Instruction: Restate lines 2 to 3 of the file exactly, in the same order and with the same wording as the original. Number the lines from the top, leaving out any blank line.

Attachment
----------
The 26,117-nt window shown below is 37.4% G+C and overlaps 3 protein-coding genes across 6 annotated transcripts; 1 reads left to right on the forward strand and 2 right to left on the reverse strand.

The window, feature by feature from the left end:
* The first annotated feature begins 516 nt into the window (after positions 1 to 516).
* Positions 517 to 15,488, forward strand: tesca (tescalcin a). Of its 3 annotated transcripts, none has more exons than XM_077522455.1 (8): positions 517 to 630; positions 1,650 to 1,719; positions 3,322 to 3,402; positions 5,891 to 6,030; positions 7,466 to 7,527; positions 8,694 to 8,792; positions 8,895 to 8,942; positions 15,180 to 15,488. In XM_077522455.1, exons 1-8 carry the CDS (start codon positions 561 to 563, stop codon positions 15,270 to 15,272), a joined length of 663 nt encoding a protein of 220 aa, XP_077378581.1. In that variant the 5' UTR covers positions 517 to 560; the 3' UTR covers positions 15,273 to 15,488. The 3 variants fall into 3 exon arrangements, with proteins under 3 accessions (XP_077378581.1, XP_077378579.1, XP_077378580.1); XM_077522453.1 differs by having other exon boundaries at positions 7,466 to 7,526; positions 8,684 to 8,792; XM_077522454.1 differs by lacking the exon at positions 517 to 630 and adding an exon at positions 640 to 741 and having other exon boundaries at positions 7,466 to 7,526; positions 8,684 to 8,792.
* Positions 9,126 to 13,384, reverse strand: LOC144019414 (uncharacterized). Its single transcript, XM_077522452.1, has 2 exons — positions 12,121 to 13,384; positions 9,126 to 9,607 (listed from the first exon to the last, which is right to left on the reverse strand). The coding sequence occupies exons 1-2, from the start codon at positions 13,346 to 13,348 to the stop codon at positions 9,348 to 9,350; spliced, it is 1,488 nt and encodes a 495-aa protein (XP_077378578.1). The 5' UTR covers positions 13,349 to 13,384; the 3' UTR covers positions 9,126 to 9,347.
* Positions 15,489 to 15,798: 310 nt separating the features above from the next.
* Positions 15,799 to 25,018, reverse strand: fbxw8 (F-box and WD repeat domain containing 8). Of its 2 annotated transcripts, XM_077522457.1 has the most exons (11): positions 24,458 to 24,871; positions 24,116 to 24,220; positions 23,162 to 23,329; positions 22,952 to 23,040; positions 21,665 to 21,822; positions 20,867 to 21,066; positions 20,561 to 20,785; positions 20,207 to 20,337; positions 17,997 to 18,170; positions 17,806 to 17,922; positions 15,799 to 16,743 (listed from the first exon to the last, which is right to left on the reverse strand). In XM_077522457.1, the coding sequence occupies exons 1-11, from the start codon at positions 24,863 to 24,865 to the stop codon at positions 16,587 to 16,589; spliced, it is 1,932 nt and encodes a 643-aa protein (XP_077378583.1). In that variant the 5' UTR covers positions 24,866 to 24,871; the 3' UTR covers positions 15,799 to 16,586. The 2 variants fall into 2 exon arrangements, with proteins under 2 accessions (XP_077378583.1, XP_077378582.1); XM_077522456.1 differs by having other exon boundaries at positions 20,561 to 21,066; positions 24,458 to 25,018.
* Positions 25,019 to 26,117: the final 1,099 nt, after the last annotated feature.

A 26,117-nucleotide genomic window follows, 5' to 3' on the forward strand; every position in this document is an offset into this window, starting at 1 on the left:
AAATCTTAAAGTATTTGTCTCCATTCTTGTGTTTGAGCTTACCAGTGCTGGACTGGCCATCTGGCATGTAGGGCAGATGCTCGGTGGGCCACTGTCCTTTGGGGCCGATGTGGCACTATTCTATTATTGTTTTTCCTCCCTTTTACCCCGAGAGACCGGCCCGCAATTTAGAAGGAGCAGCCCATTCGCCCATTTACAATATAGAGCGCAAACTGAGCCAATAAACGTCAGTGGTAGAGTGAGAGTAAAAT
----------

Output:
The window, feature by feature from the left end:
* The first annotated feature begins 516 nt into the window (after positions 1 to 516).